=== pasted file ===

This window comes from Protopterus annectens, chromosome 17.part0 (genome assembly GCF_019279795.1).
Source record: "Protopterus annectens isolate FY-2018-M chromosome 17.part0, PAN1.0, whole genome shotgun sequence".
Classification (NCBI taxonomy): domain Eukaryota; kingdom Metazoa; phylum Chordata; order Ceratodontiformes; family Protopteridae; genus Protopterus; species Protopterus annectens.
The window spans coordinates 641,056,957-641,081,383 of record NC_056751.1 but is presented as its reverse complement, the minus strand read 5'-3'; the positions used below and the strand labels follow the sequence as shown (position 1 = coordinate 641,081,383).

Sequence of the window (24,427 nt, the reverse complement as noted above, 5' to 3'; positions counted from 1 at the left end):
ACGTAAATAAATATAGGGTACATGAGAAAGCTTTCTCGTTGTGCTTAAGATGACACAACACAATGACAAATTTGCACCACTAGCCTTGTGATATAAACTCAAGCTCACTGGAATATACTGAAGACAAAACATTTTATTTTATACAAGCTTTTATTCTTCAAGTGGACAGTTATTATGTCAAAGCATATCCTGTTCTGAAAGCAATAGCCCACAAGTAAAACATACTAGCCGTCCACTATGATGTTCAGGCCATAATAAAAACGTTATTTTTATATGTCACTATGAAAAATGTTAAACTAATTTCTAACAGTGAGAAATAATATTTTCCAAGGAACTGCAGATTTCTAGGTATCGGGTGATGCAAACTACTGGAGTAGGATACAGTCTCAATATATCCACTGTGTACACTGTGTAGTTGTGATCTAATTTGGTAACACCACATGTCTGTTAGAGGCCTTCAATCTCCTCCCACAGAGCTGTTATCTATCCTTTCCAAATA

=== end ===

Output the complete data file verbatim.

This window comes from Protopterus annectens, chromosome 17.part0 (genome assembly GCF_019279795.1).
Source record: "Protopterus annectens isolate FY-2018-M chromosome 17.part0, PAN1.0, whole genome shotgun sequence".
Classification (NCBI taxonomy): domain Eukaryota; kingdom Metazoa; phylum Chordata; order Ceratodontiformes; family Protopteridae; genus Protopterus; species Protopterus annectens.
The window spans coordinates 641,056,957-641,081,383 of record NC_056751.1 but is presented as its reverse complement, the minus strand read 5'-3'; the positions used below and the strand labels follow the sequence as shown (position 1 = coordinate 641,081,383).

Sequence of the window (24,427 nt, the reverse complement as noted above, 5' to 3'; positions counted from 1 at the left end):
ACGTAAATAAATATAGGGTACATGAGAAAGCTTTCTCGTTGTGCTTAAGATGACACAACACAATGACAAATTTGCACCACTAGCCTTGTGATATAAACTCAAGCTCACTGGAATATACTGAAGACAAAACATTTTATTTTATACAAGCTTTTATTCTTCAAGTGGACAGTTATTATGTCAAAGCATATCCTGTTCTGAAAGCAATAGCCCACAAGTAAAACATACTAGCCGTCCACTATGATGTTCAGGCCATAATAAAAACGTTATTTTTATATGTCACTATGAAAAATGTTAAACTAATTTCTAACAGTGAGAAATAATATTTTCCAAGGAACTGCAGATTTCTAGGTATCGGGTGATGCAAACTACTGGAGTAGGATACAGTCTCAATATATCCACTGTGTACACTGTGTAGTTGTGATCTAATTTGGTAACACCACATGTCTGTTAGAGGCCTTCAATCTCCTCCCACAGAGCTGTTATCTATCCTTTCCAAATA